Guide to the Types of Child Custody

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A Guide to Child Custody

Child custody can be an extremely complicated issue because there are different types of arrangements, each requiring a unique way of handling them. If you are currently seeking custody of your child and need guidance, it’s important to get the help of a family law attorney who can help you. They can not only represent your best interests but also guide you when it comes to what steps to take to get the outcome you desire. Let’s take a look at the different types of child custody and how they differ.

Legal Custody

Legal custody falls under the umbrella of child custody as it allows a parent to make long-term decisions when it comes to raising their child and their well-being. This includes decisions about the child’s education, medical care, and religion among other things. In many divorce cases, both parents get legal custody, this is joint legal custody. They both have a say when it comes to the decisions about their child.

But, in some cases, only one parent receives legal custody (sole legal custody). In this situation, only that parent has the authority to make decisions regarding their child. While they can consider the other parent’s opinions, they are not legally bound to do so.

Physical Custody

Physical custody refers to where a child lives daily. The parent who has physical custody takes care of the child on a day-to-day basis. When one parent has physical custody the other parent usually has visitation rights. A schedule allows the parent with visitation rights to have exclusive time with their child every other weekend, certain days of the week, and certain holidays. The two parents usually arrange the schedule together as part of the divorce agreement.

Sole Custody

When only one parent has complete custody of the child it is sole custody. This is often awarded when the other parent is absent or abusive. If a parent has sole legal and physical custody, the child not only lives with them all of the time, but they also make all decisions regarding the child. The other parent may have some visitation time, but it will vary from case to case.

There are some situations when one parent will have sole physical custody but will share legal custody. In these situations, both parents have a say in the decisions made about the child’s well-being but the child will live with only one parent. If you do have sole custody you may not relocate to another state or area without the court’s permission, especially if the other parent has visitation rights.

Joint Child Custody

In these types of custody situations, the child splits the time between the two parents’ homes. Parents can have joint legal and physical custody where the child lives some of the time with one parent and some of the time with the other. Both parents will make decisions about the child’s well-being, education, etc. Some families prefer this because it allows the child to keep a strong bond with each parent and experience living with both parents, just separately.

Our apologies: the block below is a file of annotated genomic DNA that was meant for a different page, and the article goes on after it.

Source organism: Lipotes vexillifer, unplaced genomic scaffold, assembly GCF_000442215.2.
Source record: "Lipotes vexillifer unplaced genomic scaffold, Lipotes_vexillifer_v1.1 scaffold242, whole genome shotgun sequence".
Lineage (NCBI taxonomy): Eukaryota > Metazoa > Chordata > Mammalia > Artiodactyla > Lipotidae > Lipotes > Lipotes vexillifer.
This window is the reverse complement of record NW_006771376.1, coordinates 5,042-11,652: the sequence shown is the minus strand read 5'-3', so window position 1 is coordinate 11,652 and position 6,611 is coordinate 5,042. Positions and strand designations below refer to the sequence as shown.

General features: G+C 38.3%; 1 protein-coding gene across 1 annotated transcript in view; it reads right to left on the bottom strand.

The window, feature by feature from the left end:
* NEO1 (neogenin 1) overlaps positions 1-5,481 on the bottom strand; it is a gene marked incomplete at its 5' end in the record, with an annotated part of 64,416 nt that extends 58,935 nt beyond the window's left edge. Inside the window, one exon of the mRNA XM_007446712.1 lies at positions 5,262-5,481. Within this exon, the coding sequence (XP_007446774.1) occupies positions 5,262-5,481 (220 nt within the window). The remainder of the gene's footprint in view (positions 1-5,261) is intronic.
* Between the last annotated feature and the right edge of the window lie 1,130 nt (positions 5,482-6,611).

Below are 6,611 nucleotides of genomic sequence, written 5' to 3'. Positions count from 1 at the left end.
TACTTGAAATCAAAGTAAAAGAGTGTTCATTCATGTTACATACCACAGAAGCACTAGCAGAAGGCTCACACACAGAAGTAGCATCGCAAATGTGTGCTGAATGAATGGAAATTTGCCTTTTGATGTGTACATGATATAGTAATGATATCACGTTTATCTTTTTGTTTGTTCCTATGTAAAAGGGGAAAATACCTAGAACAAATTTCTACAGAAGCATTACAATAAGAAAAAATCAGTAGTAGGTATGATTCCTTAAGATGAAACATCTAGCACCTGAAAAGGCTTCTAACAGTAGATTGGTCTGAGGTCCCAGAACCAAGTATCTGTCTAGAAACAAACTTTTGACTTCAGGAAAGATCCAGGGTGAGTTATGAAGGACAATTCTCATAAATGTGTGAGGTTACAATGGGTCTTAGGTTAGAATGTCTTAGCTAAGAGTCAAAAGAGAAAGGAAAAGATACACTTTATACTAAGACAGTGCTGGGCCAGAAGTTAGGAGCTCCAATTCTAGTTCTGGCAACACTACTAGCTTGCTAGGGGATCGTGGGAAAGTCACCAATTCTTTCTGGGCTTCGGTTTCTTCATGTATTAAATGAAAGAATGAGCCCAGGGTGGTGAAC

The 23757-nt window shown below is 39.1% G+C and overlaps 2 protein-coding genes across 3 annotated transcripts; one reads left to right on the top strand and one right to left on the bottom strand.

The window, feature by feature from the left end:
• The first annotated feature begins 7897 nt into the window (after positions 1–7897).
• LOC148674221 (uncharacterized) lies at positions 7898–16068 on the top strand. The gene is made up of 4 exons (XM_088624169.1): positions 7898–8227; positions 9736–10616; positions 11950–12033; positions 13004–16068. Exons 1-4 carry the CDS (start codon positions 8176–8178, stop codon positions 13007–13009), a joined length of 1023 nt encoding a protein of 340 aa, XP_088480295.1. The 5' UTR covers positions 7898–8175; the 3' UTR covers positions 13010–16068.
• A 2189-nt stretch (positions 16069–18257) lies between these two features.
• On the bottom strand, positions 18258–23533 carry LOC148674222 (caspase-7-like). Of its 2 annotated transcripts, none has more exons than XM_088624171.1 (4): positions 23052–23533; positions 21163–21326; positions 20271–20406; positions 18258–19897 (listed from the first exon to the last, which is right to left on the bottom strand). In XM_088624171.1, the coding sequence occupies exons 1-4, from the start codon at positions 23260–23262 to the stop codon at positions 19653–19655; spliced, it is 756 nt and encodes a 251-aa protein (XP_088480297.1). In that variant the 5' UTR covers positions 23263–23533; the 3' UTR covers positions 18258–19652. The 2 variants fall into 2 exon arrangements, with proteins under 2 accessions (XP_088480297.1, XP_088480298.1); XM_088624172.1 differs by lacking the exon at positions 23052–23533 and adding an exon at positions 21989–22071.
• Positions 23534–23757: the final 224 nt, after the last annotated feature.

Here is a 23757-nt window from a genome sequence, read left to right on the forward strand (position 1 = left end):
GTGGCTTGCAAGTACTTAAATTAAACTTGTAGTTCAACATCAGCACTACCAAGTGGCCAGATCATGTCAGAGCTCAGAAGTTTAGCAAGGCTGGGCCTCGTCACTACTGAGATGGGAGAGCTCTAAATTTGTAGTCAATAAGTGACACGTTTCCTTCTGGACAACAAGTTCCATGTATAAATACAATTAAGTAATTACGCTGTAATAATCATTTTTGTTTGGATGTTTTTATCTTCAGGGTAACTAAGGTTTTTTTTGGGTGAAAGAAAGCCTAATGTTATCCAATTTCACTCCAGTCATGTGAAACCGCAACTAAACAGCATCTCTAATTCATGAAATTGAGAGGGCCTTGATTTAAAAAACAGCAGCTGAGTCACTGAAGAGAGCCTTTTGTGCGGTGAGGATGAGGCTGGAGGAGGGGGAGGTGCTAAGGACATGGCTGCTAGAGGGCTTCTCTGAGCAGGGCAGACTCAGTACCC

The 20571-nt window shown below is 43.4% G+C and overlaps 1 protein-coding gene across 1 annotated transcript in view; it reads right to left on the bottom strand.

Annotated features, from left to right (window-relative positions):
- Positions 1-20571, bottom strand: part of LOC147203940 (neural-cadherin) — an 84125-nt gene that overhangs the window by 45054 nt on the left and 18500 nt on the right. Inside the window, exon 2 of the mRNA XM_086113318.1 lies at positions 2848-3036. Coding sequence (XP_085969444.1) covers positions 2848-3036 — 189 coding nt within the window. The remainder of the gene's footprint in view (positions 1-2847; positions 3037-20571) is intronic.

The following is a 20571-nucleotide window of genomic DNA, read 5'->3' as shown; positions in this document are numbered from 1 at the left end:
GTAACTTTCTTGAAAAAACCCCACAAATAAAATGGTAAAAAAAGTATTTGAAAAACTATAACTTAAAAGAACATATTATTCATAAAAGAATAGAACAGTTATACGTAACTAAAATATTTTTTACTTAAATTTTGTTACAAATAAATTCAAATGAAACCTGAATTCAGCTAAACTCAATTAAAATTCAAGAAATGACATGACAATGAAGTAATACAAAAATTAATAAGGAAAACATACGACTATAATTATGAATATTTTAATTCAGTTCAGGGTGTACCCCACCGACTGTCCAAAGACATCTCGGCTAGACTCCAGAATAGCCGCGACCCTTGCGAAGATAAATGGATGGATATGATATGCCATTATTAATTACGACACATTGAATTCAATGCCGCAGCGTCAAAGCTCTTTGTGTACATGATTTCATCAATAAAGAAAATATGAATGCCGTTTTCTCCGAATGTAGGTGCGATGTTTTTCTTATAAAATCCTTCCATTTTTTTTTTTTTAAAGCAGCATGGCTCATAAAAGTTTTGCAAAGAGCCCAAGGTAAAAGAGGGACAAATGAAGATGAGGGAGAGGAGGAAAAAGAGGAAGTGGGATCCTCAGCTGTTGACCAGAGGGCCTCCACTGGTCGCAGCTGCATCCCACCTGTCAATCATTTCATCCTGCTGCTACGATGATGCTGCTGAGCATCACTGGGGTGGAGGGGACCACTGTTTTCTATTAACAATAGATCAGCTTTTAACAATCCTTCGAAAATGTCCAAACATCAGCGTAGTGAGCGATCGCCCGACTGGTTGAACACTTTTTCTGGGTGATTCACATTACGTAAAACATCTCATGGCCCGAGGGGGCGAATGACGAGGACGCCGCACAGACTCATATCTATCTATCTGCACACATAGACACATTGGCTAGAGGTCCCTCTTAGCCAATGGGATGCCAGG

In other joint custody arrangements, both parents will share legal custody where they both get to make decisions, but only one parent will have physical custody. Some families prefer this situation because it doesn’t disrupt the child’s routine and keeps them on a consistent schedule. It really is a matter of finding what works best for your family situation.

Grandparent Visitation and Child Custody

There are times when grandparents may seek visitation and custody. If both parents are absent or are unfit parents, the grandparents can ask the court for custody. These cases typically come up in the following situations:

  • Both parents have passed away
  • Parents deemed unfit to have custody
  • Child’s parents agree to grandparent custody
  • The child has lived with a grandparent for a year or more

The court considers the best interest of the child when deciding whether to grant a grandparent custody. This includes whether that custody will be both legal and physical.

In other cases, grandparents will petition the court for visitation rights if there is a divorce between the parents and they think they will be denied the right to see the children. Many courts will typically ask that all non-legal routes are taken before resorting to legal action when it comes to grandparent visitation.

When deciding on any type of child custody issues it’s always important to keep the child’s best interests in mind. This is true, despite any conflicts you may be having with the other parent. This ensures that the child will be taken care of. It also prevents them from getting caught in the middle of a legal battle.

Do You Need Help with Child Custody Issues?

If you are going through a divorce or need help with child custody issues, Wilson & Associates Law is here for you. We believe we can best serve children when both parents can maintain a civil relationship. We help clients go through a mediation process that can help parents put aside their differences and focus on their children’s needs. This allows parents to come to a mutual decision rather than letting the courts decide their children’s fate.

At Wilson & Associates Law, we can answer your questions when it comes to the different types of child custody and what arrangement may be best suited for your child and your family.

Call Wilson & Associates Law today at 214-646-3253 so we can start to help you when it comes to your child custody issues.